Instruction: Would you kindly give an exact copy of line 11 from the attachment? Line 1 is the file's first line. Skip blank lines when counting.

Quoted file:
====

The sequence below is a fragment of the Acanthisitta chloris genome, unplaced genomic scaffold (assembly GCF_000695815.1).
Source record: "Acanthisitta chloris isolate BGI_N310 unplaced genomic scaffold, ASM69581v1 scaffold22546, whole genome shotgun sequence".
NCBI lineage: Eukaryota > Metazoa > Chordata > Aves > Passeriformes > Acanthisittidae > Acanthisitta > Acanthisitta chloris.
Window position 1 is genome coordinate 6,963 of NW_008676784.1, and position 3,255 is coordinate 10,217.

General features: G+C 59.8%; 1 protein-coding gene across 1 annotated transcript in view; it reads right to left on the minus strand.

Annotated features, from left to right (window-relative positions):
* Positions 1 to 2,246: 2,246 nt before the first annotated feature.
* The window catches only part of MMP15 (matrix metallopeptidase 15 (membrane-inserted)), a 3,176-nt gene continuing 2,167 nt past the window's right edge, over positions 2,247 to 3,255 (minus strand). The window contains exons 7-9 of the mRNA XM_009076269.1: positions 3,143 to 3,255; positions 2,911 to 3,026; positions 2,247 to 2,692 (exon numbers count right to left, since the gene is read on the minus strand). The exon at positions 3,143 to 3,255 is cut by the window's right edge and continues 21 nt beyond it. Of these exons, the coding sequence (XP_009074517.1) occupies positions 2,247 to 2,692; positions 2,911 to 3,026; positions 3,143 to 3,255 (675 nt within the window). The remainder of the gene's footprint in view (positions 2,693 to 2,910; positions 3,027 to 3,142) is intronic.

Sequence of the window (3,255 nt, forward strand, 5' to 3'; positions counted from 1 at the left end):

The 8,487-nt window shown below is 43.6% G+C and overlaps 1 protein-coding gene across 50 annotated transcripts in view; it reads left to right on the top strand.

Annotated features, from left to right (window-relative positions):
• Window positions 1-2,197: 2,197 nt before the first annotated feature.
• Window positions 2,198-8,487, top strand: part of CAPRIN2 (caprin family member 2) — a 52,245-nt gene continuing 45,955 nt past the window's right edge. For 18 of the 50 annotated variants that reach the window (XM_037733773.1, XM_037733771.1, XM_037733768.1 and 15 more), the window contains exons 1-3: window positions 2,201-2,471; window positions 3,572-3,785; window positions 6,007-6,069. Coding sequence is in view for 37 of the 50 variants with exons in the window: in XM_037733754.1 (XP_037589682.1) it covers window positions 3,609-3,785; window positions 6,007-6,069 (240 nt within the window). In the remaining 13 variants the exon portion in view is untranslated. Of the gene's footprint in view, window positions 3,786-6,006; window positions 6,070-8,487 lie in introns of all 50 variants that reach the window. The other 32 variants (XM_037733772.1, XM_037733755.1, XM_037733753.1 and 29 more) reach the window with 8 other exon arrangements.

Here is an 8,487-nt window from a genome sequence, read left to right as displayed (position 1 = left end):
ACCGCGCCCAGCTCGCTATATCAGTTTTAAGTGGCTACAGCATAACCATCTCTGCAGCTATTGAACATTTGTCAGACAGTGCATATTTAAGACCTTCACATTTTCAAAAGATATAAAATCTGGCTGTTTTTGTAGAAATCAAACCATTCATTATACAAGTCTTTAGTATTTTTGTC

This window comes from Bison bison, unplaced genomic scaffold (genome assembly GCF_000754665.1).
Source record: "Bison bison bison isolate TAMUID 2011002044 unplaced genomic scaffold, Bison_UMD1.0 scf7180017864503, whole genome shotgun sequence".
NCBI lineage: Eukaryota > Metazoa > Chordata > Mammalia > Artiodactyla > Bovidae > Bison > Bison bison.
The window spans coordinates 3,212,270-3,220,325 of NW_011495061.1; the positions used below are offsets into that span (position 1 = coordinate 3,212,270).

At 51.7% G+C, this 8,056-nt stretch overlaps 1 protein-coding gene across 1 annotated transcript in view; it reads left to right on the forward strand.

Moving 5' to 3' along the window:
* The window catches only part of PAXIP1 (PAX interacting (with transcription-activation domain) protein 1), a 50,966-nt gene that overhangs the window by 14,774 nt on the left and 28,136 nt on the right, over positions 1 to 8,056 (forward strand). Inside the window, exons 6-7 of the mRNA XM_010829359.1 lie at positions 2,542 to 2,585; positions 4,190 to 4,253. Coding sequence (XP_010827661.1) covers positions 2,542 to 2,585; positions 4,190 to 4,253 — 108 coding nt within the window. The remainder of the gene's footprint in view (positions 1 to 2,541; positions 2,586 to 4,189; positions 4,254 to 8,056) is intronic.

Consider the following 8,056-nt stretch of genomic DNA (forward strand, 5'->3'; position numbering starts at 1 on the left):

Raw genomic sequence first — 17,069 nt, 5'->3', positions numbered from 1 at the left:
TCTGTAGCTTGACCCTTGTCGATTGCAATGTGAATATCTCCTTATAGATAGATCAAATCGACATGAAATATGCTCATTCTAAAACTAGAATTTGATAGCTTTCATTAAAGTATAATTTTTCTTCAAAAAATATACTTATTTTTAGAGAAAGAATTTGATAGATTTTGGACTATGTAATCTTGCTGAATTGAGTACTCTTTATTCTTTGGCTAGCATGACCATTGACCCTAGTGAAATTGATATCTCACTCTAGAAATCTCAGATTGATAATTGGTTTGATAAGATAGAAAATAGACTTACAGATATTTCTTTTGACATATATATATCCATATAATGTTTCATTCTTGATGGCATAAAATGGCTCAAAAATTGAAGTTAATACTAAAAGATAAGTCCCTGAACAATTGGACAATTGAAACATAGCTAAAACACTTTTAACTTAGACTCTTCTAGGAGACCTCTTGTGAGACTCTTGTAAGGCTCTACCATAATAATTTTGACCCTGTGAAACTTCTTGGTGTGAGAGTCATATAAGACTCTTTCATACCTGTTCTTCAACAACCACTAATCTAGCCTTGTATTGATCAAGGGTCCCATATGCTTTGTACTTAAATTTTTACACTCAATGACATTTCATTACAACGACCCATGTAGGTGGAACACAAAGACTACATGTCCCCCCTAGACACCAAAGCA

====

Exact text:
Annotated features, from left to right (window-relative positions):